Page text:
The scale factors (means) tell an interesting story. Just as in the analytical calculation, dodge comes out ahead of mastery, though the lead is slightly diminished. However, hit, expertise, and haste all perform much better than they did in the analytical version. If you’ll recall, the hit/exp scale factor was around 0.2 and the haste factor was around 0.15. The holy power generation stats all came out to be about 3x more important in the Monte Carlo simulation for some reason. Looking at the code, I can’t find any obvious factor-of-three error, but sometimes it’s tough to find an error like that in your own code. I encourage the programmer types in the audience to take a look at it.

If it’s a less obvious bug in the code, I’d need to do some debugging while the code is running. I usually do that by looking for observables that don’t make sense in the context of the simulation parameters. For example, if we found that somehow hit/exp/haste were triple-dipping somewhere, or causing negative probabilities for attacks to miss, or so on. While I don’t have time to do that now, I may do it later on to figure out what the problem is. And that’s assuming there’s a problem in the first place – this Monte Carlo performed pretty well before, and it didn’t need to be changed very much to support the new mechanics, so it’s possible that the error is in the analytical derivation. That’s probably the first thing I’d check (and again, I encourage the calculus types in the audience to check my math).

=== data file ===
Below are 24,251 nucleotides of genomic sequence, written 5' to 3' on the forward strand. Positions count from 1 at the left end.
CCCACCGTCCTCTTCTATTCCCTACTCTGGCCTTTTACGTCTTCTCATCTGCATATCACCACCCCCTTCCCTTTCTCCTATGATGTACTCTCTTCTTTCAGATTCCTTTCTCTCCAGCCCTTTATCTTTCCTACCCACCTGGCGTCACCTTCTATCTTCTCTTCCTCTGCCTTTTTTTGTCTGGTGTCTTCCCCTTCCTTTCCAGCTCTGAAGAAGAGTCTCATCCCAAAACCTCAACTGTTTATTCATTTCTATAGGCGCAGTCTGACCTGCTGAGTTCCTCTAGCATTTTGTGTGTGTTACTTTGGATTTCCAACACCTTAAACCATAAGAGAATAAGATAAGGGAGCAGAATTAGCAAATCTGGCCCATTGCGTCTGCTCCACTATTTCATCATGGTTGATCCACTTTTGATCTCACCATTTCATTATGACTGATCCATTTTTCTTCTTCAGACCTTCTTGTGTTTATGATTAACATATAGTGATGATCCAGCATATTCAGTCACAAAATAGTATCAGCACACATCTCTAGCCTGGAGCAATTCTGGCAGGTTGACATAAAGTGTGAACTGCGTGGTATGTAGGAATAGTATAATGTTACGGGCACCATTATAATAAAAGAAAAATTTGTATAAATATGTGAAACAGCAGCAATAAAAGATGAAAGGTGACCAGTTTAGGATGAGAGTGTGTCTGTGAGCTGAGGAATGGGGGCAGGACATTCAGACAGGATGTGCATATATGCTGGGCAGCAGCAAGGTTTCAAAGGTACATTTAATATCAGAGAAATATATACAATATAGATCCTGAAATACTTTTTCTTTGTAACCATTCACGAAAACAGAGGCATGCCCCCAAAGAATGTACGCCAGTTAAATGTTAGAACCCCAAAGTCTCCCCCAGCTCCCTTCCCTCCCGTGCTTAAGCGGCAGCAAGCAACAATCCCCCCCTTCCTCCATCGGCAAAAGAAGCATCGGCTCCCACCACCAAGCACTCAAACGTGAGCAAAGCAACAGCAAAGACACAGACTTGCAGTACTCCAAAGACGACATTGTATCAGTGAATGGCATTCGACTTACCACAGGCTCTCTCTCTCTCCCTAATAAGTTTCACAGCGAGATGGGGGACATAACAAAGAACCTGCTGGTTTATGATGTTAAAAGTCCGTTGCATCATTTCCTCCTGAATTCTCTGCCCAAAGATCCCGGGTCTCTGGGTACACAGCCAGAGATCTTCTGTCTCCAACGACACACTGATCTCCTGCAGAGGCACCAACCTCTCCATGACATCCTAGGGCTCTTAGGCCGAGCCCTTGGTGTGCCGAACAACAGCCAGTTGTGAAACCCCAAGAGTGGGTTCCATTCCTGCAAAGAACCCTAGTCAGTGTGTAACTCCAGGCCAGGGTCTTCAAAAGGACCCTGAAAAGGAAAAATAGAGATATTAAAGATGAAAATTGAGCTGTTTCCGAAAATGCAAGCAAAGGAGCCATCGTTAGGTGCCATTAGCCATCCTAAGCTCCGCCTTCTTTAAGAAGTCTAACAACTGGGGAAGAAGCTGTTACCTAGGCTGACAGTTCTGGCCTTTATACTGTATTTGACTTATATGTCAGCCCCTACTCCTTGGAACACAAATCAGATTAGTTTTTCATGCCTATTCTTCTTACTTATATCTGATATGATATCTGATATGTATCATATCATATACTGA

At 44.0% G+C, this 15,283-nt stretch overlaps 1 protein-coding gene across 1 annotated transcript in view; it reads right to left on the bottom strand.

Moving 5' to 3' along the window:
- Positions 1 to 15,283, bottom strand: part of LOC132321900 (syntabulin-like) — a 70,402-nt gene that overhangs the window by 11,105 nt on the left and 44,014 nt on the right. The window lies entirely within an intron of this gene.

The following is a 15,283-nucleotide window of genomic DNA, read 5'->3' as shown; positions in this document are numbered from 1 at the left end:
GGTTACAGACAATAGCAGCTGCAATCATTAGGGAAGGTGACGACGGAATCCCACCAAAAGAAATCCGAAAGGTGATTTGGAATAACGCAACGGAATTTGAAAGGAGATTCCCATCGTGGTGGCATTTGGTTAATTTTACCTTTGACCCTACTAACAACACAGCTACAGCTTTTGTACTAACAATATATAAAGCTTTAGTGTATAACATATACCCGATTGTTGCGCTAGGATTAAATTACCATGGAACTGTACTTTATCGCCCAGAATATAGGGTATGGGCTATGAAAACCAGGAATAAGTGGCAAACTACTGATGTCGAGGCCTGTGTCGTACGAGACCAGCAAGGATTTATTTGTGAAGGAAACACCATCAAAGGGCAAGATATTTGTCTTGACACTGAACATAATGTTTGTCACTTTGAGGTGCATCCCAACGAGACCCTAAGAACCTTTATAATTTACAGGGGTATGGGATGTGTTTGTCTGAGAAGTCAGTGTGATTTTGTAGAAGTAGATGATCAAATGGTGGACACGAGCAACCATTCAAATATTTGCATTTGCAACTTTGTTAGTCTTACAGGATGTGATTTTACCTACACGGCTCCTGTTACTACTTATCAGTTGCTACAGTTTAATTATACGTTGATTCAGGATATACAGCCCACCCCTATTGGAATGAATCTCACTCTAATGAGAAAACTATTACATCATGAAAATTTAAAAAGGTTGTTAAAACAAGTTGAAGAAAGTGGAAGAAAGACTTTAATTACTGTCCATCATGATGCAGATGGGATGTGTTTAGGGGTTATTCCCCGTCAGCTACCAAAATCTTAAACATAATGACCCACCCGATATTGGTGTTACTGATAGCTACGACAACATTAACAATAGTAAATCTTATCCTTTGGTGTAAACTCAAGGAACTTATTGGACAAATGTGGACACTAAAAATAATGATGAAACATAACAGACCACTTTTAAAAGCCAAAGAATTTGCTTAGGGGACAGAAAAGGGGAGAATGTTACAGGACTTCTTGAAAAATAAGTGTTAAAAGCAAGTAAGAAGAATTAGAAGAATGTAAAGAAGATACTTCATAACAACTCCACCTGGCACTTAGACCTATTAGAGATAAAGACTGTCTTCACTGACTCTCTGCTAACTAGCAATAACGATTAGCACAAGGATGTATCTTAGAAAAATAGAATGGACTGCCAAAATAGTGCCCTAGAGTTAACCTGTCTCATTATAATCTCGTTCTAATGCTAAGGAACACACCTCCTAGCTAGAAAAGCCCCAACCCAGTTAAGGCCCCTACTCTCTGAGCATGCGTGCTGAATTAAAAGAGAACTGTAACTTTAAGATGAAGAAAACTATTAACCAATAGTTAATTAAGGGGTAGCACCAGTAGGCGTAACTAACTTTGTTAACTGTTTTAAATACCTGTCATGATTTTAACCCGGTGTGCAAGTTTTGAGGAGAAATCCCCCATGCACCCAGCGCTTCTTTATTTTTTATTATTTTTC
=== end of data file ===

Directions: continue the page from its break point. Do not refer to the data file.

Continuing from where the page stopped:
Nonetheless, from this simulation we can make a few conclusions. We’re still seeing that dodge/parry beat out mastery for TDR, and mastery maintains its lead over hit, expertise, and haste. So the order of stat priority hasn’t changed, even though the gap between mastery and the HPG stats has narrowed. Again, there’s the question of whether these TDR stat weights are the best measure of survivability, but that’s a topic for another blog post.

Since statistical error is a concern in these sorts of situations, let’s look at the standard deviations for a moment. For those with less background in statistics, the standard deviation describes the spread of the sample data. The interval $\mu \pm 2\sigma$ contains about 95% of the data. So if $\sigma$ is large, it means that any individual trial (i.e. any one of our ten samples) may deviate fairly significantly from the mean. On the other hand, if $\sigma$ is small, it means that each trial is fairly consistent. In this simulation, $\tau$ is very large, so each sample is fairly consistent, leading to a fairly small $\sigma$. Thus, any given 10,000-minute simulation will be a pretty good representative of the overall stat weights.